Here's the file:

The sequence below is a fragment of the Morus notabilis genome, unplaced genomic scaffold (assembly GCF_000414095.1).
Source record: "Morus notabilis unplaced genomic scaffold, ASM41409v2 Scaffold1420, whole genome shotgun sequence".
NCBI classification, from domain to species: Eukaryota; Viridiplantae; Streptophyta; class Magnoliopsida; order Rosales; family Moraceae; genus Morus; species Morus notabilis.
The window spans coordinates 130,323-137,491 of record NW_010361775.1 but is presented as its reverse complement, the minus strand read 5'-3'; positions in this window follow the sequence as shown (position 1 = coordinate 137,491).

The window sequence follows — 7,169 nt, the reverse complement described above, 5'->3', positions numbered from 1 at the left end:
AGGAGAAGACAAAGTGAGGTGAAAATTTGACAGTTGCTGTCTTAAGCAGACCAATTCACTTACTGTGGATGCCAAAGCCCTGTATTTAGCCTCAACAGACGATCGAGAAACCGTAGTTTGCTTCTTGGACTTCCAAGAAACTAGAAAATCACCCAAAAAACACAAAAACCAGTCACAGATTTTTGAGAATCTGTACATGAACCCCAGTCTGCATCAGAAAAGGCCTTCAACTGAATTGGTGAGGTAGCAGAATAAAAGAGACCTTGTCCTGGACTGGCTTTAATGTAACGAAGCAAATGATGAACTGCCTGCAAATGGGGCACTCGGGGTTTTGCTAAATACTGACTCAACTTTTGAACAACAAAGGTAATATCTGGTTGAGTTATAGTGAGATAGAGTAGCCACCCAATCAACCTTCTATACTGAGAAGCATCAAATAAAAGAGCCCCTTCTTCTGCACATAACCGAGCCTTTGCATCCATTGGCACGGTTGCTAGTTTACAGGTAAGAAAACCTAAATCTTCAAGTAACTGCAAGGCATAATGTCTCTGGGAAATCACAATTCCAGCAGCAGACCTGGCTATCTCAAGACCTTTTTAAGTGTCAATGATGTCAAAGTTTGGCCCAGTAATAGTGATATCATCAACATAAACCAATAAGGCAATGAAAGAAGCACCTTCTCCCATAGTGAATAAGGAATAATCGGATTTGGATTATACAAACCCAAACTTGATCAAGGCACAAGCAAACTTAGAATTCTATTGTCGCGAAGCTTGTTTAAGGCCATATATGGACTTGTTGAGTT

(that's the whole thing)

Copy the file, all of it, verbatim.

The sequence below is a fragment of the Morus notabilis genome, unplaced genomic scaffold (assembly GCF_000414095.1).
Source record: "Morus notabilis unplaced genomic scaffold, ASM41409v2 Scaffold1420, whole genome shotgun sequence".
NCBI classification, from domain to species: Eukaryota; Viridiplantae; Streptophyta; class Magnoliopsida; order Rosales; family Moraceae; genus Morus; species Morus notabilis.
The window spans coordinates 130,323-137,491 of record NW_010361775.1 but is presented as its reverse complement, the minus strand read 5'-3'; positions in this window follow the sequence as shown (position 1 = coordinate 137,491).

The window sequence follows — 7,169 nt, the reverse complement described above, 5'->3', positions numbered from 1 at the left end:
AGGAGAAGACAAAGTGAGGTGAAAATTTGACAGTTGCTGTCTTAAGCAGACCAATTCACTTACTGTGGATGCCAAAGCCCTGTATTTAGCCTCAACAGACGATCGAGAAACCGTAGTTTGCTTCTTGGACTTCCAAGAAACTAGAAAATCACCCAAAAAACACAAAAACCAGTCACAGATTTTTGAGAATCTGTACATGAACCCCAGTCTGCATCAGAAAAGGCCTTCAACTGAATTGGTGAGGTAGCAGAATAAAAGAGACCTTGTCCTGGACTGGCTTTAATGTAACGAAGCAAATGATGAACTGCCTGCAAATGGGGCACTCGGGGTTTTGCTAAATACTGACTCAACTTTTGAACAACAAAGGTAATATCTGGTTGAGTTATAGTGAGATAGAGTAGCCACCCAATCAACCTTCTATACTGAGAAGCATCAAATAAAAGAGCCCCTTCTTCTGCACATAACCGAGCCTTTGCATCCATTGGCACGGTTGCTAGTTTACAGGTAAGAAAACCTAAATCTTCAAGTAACTGCAAGGCATAATGTCTCTGGGAAATCACAATTCCAGCAGCAGACCTGGCTATCTCAAGACCTTTTTAAGTGTCAATGATGTCAAAGTTTGGCCCAGTAATAGTGATATCATCAACATAAACCAATAAGGCAATGAAAGAAGCACCTTCTCCCATAGTGAATAAGGAATAATCGGATTTGGATTATACAAACCCAAACTTGATCAAGGCACAAGCAAACTTAGAATTCTATTGTCGCGAAGCTTGTTTAAGGCCATATATGGACTTGTTGAGTT